Hegel in his analysis of the differences between animals and man wrote in his Philosophy of Nature: “The urge in a particular animal is a quite distinct urge; each animal only has a limited range of phenomena serving as its own inorganic nature, which is peculiar to it alone and which it has to seek out from a multitude of phenomena and relying on no more than instinct. A lion does not need to see a deer to desire it, nor an eagle a hare, nor other animals grains of corn, twigs, grass, oats etc. to desire them, nor do they make any choice in these matters. The desire is so immanent to the animal that in the animal itself is to be found the specific distinctness of the grass, and indeed of a definite grass, of definite grains etc., while all else does not even exist for him. Man as the universal, thinking animal has a nature with a far wider range and takes all objects into his inorganic nature and in its knowledge too” (18, pp. 474-75).

Hegel did not appreciate, and as an idealist could not appreciate that man is a thinking being because his nature is a social one. For him man’s social nature was the outcome of his primordial rationality. Yet he is quite right in asserting that virtually all objects can come within the range of man’s needs. Before becoming the object of an individual’s activity, a thing has to be the object of a social need, and so the need of a specific individual is at the same time a social need. All genuinely human forms of activity and the needs underlying them are social.

When we compare man’s forms of behaviour, that are social in origin, with the biological activity of animals, it is important to draw the following distinction. Biological forms of animal behaviour are forms of the animal’s practical relationship with life and his environment. “Human” or “cultivated” forms of behaviour in an animal that are trained or rather “schooled” are artificial and opposed to his biological forms of behaviour. Indeed, an animal, when it finds itself in its natural environment, reverts to the biological forms of behaviour peculiar to it. If man is left to his own devices, no human mind will develop. Let us recall Kaspar Hauser for instance, who was incarcerated in early childhood, so that he did not see, hear or touch other people. The development of the boy’s mind was thus brought to a standstill and, when at the age of seventeen he was set free, the youth’s mind proved to be at the level of that of a child at the age at which Kaspar Hauser had been condemned to solitude. It is not possible here to cite cases of human children brought up among animals because of the dubious reliability of such accounts. They do, however, seem to support the idea that there are no specifically human inherited forms of behaviour and that among wolves for instance a human child starts to behave and think like a wolf. When I read of these cases described from time to time in popular literature, one question always comes to my mind: why does it not prove possible to humanise the children found living among animals? This idea is in direct contradiction to our experience in instructing deaf-blind children. Of course, the earlier their instruction begins the better. This is why we take on a child at any early age, as soon as he is discovered to be deaf-blind. Yet if a deaf-blind child is already fourteen or fifteen years old, he can be taught and humanised just as well as a young child. Probably children who were thought to have been brought up among animals were mentally deficient children who had wandered off into forests and were discovered there soon afterwards.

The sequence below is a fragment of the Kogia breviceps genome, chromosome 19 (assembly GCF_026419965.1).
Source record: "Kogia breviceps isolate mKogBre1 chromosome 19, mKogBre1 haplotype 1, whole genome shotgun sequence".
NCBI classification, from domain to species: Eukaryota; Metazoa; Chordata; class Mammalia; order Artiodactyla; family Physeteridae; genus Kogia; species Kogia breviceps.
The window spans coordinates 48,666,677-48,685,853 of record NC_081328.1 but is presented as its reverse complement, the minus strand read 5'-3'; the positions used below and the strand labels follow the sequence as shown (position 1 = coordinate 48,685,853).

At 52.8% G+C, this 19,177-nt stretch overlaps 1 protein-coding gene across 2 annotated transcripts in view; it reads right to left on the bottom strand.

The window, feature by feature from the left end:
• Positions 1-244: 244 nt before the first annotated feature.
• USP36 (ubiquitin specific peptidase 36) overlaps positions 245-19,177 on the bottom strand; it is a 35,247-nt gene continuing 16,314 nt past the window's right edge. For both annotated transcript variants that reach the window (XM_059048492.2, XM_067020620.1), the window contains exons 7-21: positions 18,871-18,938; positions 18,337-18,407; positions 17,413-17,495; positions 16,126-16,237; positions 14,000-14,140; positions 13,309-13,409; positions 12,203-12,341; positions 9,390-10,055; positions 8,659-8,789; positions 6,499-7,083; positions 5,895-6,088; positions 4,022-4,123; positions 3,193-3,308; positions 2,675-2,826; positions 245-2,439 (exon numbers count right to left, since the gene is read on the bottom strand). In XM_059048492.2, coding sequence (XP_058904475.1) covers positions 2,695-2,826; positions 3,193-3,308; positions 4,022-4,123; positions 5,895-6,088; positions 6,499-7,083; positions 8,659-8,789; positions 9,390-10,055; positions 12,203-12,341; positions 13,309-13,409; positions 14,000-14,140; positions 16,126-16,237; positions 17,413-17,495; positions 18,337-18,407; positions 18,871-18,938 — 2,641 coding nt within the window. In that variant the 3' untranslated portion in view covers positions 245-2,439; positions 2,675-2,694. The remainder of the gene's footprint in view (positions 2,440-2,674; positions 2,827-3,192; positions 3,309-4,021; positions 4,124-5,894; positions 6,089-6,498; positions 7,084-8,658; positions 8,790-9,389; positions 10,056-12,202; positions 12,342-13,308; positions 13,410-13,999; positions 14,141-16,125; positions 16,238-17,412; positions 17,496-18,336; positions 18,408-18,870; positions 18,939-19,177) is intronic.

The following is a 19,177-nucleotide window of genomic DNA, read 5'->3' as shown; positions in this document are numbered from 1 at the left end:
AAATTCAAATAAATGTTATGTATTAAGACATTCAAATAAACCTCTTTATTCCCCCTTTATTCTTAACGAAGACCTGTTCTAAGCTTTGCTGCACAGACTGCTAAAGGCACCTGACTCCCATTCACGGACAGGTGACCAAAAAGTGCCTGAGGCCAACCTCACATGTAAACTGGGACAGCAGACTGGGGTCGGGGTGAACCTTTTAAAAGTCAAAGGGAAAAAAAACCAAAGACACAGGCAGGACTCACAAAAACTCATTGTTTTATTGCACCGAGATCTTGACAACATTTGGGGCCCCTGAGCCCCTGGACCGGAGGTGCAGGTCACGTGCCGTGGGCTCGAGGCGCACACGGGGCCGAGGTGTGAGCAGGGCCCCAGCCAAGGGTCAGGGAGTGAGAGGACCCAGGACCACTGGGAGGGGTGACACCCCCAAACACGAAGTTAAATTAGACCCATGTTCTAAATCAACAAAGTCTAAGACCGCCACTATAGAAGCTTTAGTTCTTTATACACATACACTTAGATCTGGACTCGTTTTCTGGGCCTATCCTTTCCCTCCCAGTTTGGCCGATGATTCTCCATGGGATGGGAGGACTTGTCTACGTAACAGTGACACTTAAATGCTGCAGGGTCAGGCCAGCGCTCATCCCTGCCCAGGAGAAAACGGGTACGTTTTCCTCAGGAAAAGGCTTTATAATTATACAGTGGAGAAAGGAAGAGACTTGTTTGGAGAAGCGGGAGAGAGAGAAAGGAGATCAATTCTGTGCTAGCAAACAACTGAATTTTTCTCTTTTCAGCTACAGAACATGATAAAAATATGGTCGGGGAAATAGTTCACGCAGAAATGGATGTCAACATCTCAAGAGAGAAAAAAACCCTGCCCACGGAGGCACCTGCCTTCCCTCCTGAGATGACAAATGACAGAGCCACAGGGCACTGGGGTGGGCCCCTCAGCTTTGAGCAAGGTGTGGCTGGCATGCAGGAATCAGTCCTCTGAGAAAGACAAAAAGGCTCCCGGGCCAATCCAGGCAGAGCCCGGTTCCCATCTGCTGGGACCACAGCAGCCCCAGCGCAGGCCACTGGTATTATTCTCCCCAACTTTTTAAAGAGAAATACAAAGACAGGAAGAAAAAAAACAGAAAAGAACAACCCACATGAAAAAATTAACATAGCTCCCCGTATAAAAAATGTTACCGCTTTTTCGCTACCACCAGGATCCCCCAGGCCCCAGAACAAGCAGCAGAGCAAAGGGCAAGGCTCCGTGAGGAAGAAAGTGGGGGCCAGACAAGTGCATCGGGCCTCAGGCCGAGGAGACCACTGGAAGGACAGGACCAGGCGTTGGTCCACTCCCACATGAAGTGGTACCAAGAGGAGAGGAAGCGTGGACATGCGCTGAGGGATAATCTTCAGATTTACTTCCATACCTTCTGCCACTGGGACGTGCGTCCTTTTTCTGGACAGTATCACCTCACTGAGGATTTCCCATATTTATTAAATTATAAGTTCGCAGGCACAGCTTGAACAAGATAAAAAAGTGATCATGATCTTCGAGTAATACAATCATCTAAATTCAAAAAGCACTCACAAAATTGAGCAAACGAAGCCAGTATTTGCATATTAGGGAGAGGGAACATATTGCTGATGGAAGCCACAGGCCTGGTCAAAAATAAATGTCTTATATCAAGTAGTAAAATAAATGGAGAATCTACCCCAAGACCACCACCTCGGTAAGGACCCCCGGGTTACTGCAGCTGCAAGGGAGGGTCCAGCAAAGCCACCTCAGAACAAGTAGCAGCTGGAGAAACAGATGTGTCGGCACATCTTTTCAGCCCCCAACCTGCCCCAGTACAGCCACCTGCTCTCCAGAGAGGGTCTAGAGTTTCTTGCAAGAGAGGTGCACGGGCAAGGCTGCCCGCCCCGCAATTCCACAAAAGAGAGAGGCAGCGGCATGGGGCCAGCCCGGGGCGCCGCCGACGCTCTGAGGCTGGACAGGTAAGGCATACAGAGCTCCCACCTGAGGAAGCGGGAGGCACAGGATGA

Human behaviour is shaped entirely in ontogenesis: it is the result of the interaction between the individual and society, the result of upbringing on the part of other people. This behaviour emerges as the only practical relationship with life and the environment for man. Indeed he has no other behaviour patterns.

It would therefore appear that on the one hand (in the case of animals) the assimilation of “cultured” behavioural skills does not constitute “practical life” but rather mechanical schooling for purposes of display, little. more than a conjuring trick, while real life and a practical relationship with the environment finds expression in the biological forms of behaviour that are customary for the animal: on the other hand (in the case of men) skills of cultured behaviour constitute the realisation of his human life, and are the specific and only form of his practical relationship with his environment.

In the process of this human behaviour, that is integrated in its structure , there emerges and develops a systematised reflection of the external world. A child’s first images of objects and actions are formed when his needs are still attended to by adults. A child’s physical needs satisfied by an adult with the help of specific objects determine the formation of his first images. When a child is being taught to satisfy his needs independently, i.e. when he is being taught the skills of self-care, the child’s first operations of orientative activity take shape. A child’s success in self-care activity depends on whether or not his images correspond adequately to objects in the real world. This dependence calls forth the development of orientative activity, which initially forms part of self-care activity and serves the same ends.